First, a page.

If I sometimes seems indecisive and prone to questioning my decisions, you can blame it on my mother and on the fifth year of my life, a period where, at least if my mother is to be believed, stupidity and stubbornness converged. My mother loved retelling childhood incidents that revealed just how stubborn I was.
One of the more infamous incidents happened when we ran out of oranges for our usual fresh-squeezed orange juice, my favorite part of breakfast. Since there had been orange juice every other day of my life, I was certain that there must be oranges in the refrigerator waiting to be squeezed.
So I marched to the refrigerator and found some “oranges,” small yellow oranges, as it were, but still oranges. My mother tried to convince me that those yellow oranges weren’t really oranges at all, but I wasn’t about to be deceived that easily. I knew there had to be oranges in the refrigerator. And those were them.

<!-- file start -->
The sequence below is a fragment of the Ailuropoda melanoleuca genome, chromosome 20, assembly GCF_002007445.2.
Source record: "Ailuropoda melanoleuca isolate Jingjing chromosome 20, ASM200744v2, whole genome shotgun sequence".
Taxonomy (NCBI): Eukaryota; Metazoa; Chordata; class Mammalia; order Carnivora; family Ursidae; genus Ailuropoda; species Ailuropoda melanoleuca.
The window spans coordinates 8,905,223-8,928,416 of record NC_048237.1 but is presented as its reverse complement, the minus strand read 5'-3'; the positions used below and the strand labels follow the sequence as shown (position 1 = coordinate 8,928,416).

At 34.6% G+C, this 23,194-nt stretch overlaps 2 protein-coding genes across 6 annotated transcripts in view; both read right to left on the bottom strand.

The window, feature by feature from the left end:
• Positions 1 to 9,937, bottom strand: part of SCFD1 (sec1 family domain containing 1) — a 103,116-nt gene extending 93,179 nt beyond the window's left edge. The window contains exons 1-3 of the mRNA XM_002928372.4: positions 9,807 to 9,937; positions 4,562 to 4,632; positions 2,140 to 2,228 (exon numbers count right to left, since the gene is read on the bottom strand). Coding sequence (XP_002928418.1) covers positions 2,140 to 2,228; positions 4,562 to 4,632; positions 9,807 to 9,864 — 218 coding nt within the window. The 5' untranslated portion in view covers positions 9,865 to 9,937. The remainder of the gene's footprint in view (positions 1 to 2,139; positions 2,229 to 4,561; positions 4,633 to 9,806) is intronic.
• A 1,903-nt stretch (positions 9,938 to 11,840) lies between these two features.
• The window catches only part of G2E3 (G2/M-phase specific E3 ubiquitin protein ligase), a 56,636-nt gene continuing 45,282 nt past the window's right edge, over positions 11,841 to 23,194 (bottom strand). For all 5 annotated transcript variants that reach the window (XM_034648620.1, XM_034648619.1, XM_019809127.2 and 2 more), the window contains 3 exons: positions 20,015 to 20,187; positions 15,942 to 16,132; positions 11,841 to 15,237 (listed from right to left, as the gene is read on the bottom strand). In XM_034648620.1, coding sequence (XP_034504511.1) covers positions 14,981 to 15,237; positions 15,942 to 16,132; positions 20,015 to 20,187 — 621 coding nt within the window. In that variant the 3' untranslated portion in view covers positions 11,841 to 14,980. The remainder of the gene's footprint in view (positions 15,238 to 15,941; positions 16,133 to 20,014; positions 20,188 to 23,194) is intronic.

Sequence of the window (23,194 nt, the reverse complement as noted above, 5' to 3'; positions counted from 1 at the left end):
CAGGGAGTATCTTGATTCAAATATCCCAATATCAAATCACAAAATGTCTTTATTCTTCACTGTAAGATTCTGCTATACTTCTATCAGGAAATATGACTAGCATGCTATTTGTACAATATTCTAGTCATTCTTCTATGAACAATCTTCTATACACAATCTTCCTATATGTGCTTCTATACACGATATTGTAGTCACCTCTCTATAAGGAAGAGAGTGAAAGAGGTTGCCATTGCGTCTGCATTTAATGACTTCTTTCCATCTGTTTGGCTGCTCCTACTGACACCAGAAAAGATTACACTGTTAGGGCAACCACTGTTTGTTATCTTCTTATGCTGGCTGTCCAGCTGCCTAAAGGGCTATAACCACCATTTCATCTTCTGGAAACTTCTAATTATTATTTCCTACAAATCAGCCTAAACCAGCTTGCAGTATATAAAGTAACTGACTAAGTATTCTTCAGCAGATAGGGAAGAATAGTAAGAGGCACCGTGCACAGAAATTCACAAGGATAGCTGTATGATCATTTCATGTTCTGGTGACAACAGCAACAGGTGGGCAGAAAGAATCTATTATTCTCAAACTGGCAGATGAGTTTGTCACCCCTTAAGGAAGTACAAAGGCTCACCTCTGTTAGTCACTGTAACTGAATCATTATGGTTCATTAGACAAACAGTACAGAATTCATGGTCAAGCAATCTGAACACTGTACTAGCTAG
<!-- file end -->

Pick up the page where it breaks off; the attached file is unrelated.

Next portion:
Mother finally squeezed one lemon and tried to make me take a drink of it, but I insisted that I wanted my usual half glass, not a drop less. She told me that if she squeezed it, I would have to drink it all.
“Fine,” I said. “Squeeze’m all.”
Given the glass, I took a swallow, puckered up a bit, insisted it tasted great and finished the whole glass, never pausing to admit I might have been wrong. I’m assuming that inwardly, at least, I was smart enough to realize that I wasn’t drinking orange juice, though I guess that’s not necessarily a given.
I do know that that incident, or at least having it retold periodically throughout my life, has made me question assumptions before rushing to make an important decision.